A simple random sample (SRS) was obtained, considering a sampling error of 4.5%, a prevalence of Metabolic Syndrome of 20%, a 5% (alpha) error, a 25% loss was estimated, for a total of 301 individuals. For the calculation of individuals by census sector in the selected region, the proportional distribution criterion was used, whereby a sampling fraction per stratum (SC) similar to overall sampling fraction [19,20] is secured.

The area described was mapped according to its main roads (aggregate), secondary roads, ways, alleys and smaller alleys, and divided into census sectors, as shown in Figure 1. The sample was distributed to keep representativeness for the different regions, with a random sampling procedure. Only one individual was drawn in each household.

Data collection

The data were obtained through structured interviews at home, filling in individual and home records, scheduling complementary examinations at the Clinic School at Faculdade de Tecnologia e Ciência (FTC). Before the interview, participants were informed on the study’s objectives and after accepting it, the informed consent form (TCLE) was read and signed.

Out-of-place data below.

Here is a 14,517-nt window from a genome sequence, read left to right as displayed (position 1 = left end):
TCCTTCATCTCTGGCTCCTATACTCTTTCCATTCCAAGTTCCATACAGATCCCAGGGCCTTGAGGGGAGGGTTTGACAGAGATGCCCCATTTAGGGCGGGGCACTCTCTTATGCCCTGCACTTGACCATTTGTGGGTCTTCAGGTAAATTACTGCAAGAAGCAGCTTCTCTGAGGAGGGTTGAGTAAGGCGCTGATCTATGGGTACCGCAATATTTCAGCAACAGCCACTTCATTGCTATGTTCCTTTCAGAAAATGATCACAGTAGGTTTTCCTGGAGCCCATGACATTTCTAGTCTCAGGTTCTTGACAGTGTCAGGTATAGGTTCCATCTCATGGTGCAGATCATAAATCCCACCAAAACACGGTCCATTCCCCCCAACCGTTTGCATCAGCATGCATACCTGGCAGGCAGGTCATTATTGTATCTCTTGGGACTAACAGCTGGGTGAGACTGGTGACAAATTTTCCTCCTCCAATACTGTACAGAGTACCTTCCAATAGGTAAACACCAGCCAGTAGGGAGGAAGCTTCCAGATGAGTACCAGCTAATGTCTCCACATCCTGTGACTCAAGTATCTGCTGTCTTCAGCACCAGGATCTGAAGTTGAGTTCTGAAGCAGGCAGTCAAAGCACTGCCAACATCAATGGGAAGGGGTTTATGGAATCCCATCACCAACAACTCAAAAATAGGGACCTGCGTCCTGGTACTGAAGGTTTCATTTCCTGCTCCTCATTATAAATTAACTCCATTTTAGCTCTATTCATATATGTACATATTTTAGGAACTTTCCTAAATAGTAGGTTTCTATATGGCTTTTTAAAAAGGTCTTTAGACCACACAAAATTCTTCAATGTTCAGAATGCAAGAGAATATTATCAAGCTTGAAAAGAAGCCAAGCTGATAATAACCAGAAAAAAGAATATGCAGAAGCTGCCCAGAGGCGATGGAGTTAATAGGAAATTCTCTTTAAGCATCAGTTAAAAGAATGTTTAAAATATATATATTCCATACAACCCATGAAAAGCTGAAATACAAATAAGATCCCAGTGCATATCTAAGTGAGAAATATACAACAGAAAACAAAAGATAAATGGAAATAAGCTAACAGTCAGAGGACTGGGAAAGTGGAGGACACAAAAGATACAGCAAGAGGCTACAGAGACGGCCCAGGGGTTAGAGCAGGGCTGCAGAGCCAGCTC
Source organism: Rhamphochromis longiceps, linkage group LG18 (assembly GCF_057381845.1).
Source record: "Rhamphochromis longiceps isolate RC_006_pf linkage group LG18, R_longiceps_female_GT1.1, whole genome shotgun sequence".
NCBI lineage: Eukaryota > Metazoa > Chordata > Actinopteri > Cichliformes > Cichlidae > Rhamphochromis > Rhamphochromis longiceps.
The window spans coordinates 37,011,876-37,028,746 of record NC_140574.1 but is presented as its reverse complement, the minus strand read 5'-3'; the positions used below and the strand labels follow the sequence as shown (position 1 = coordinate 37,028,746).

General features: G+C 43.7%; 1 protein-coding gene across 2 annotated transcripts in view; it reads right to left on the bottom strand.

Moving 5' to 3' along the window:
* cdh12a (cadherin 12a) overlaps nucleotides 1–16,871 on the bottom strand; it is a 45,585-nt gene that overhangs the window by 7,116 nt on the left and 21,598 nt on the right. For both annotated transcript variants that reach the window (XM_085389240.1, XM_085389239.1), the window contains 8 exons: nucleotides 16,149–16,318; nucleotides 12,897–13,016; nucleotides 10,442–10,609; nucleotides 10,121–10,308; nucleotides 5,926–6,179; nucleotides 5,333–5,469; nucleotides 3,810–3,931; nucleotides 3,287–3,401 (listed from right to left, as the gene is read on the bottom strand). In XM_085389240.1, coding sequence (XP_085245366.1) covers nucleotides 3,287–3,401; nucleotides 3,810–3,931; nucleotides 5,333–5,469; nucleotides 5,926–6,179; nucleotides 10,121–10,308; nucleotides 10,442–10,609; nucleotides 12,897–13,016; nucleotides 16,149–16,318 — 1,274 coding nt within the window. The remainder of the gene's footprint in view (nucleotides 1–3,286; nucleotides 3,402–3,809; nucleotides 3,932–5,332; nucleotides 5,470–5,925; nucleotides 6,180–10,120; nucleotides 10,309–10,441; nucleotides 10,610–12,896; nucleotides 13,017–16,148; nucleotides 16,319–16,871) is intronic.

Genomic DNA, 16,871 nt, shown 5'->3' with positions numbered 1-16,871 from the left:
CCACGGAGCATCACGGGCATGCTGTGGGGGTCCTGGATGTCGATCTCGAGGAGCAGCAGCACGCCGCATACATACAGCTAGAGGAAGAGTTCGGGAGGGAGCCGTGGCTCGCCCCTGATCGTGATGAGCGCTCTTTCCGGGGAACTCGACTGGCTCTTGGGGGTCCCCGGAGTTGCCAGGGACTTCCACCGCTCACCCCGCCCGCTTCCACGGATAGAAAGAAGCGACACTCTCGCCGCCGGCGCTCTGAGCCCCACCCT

The work team consists of 30 people (students and researchers) allocated to the following sectors: field, appointment sector, laboratory, anthropometric measurements, electrocardiogram, data and evaluation of pulse wave velocity (PWV) and central pressure (CP). Researchers received training in meetings scheduled periodically with the whole team; and based on visits to the community during the first two months of researcher’s admission. They only made group visits with. The training for Pulse Wave Velocity and Central Pressure measurement occurred from December 2016 to January 2017 with people qualified to use SphygmoCor.

Socioeconomic covariates: Age (18-50, >50); gender; self-declared race (black, brown, white, asian and indigenous); marital status (married, single, widower, divorced); education (not education, < fundamental, fundamental, 1000.00).